How now, silly Xiao: Every fight Xiao becomes embroiled in has a cute or funny moment, but the gag that makes me laugh hardest is while Xiao was fending off assassins in courtesan Liu’s apartment. In the heat of the melee, the Little Dagger fumbles and drops his short sword, and promptly calls himself out on it. It’s one of my most favorite bits Fu Sheng performed because it felt very natural while almost breaking the fourth wall. Poor Xiao aspires to be something more, but his plans always backfire.

 

The Deadly Breaking Sword #2: Tuan Chang-Qing the Deadly Breaking Sword: (Ti Lung.)

As Fu Sheng is the clown in this wu xia, the surprisingly amusing title character is so obnoxious and full of himself you may laugh at some of his snootier pronouncements and feats. Mocking Tuan heightens his haughty nature, which the actor embraces on high. Everyone is beneath the Deadly Breaking Sword. He’s always right, and his horse also thinks nothing of most people too.

Tuan, Tuan, Tuan: From his opening monologue to his constant insults of anyone who defies him, Tuan Chang-Qing is such a peacock it’s easy to chuckle at some of his bluster. Like so many of Sun’s light-hearted characters, physical comedy plays a part too. Note: Tuan’s tippy-toe, galloping sword style. It looks ridiculous until he delivers the fatal strike.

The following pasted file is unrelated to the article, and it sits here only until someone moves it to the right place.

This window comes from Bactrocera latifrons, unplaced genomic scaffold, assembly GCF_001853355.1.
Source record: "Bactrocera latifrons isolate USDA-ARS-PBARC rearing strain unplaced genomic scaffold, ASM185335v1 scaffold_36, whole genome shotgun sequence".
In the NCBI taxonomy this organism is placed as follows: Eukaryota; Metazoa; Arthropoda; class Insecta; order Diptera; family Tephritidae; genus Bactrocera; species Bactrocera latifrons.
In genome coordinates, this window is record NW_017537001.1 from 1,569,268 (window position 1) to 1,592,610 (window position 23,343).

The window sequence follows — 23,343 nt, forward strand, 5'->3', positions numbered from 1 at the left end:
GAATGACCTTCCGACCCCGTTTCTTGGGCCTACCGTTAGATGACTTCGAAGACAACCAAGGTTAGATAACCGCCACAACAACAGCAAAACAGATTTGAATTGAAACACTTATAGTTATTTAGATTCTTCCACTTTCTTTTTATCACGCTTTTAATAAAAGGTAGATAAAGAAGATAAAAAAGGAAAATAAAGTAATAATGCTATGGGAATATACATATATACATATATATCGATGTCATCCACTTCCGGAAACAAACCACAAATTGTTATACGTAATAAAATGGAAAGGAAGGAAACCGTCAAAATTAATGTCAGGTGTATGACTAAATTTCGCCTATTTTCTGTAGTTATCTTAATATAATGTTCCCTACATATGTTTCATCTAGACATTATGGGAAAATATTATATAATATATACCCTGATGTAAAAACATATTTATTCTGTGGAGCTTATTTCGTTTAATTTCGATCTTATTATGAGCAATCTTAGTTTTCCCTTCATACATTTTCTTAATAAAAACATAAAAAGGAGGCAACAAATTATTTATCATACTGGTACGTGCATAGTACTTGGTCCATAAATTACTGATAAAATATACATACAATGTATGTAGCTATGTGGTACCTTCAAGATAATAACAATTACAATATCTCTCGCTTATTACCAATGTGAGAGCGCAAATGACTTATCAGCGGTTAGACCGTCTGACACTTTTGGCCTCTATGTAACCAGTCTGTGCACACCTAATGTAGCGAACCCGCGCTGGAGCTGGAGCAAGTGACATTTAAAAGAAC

Tuan was a very subtle way for the director and star to make fun of the noble gallant Ti often portrays. One of the funniest moments comes from Tuan’s horse while Xiao Dao is trying to lure Tuan into giving up a ruby. The white stallion protests while Xiao talks shop with his master.

 

The Kid with a Tattoo: Li Bao-Tong (Wong Yue.)

Who wants to take over their father’s cotton business? Not Master’s Li’s teenaged son Bao-Tong that’s for sure. Learning Kung Fu from an undercover cop, glory fills the young man’s head with delusions of heroic deeds, so much so, Bao-Tong blindly thinks dad might be the feared criminal Sword in Cotton. Oops. As he did with Fu Sheng, Tong Gai and his stunt team make sure a lot of the comedy appears whenever Bang-Tong is anywhere outside his house.